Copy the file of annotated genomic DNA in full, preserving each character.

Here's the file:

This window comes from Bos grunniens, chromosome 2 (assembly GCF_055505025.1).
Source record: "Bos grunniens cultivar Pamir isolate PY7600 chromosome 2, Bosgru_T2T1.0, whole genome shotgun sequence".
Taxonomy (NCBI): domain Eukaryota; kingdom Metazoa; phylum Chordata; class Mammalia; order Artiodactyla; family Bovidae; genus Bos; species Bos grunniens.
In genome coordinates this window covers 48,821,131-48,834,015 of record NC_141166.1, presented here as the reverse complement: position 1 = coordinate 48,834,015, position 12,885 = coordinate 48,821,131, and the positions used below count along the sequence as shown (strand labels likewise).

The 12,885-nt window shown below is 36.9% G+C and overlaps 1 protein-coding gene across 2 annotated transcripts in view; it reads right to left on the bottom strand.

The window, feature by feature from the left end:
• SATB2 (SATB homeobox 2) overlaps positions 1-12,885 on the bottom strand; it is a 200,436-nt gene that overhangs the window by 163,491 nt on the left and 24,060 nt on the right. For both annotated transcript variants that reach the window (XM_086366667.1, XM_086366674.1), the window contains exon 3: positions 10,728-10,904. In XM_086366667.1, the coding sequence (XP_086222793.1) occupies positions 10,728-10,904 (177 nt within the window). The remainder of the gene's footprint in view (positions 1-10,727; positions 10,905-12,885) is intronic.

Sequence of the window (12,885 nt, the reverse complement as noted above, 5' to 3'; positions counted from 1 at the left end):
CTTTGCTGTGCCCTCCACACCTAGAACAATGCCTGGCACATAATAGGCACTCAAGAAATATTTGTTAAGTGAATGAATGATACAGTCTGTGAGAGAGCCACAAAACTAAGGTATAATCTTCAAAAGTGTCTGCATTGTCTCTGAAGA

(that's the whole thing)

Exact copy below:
This window comes from Bos grunniens, chromosome 2 (assembly GCF_055505025.1).
Source record: "Bos grunniens cultivar Pamir isolate PY7600 chromosome 2, Bosgru_T2T1.0, whole genome shotgun sequence".
Taxonomy (NCBI): domain Eukaryota; kingdom Metazoa; phylum Chordata; class Mammalia; order Artiodactyla; family Bovidae; genus Bos; species Bos grunniens.
In genome coordinates this window covers 48,821,131-48,834,015 of record NC_141166.1, presented here as the reverse complement: position 1 = coordinate 48,834,015, position 12,885 = coordinate 48,821,131, and the positions used below count along the sequence as shown (strand labels likewise).

The 12,885-nt window shown below is 36.9% G+C and overlaps 1 protein-coding gene across 2 annotated transcripts in view; it reads right to left on the bottom strand.

The window, feature by feature from the left end:
• SATB2 (SATB homeobox 2) overlaps positions 1-12,885 on the bottom strand; it is a 200,436-nt gene that overhangs the window by 163,491 nt on the left and 24,060 nt on the right. For both annotated transcript variants that reach the window (XM_086366667.1, XM_086366674.1), the window contains exon 3: positions 10,728-10,904. In XM_086366667.1, the coding sequence (XP_086222793.1) occupies positions 10,728-10,904 (177 nt within the window). The remainder of the gene's footprint in view (positions 1-10,727; positions 10,905-12,885) is intronic.

Sequence of the window (12,885 nt, the reverse complement as noted above, 5' to 3'; positions counted from 1 at the left end):
CTTTGCTGTGCCCTCCACACCTAGAACAATGCCTGGCACATAATAGGCACTCAAGAAATATTTGTTAAGTGAATGAATGATACAGTCTGTGAGAGAGCCACAAAACTAAGGTATAATCTTCAAAAGTGTCTGCATTGTCTCTGAAGA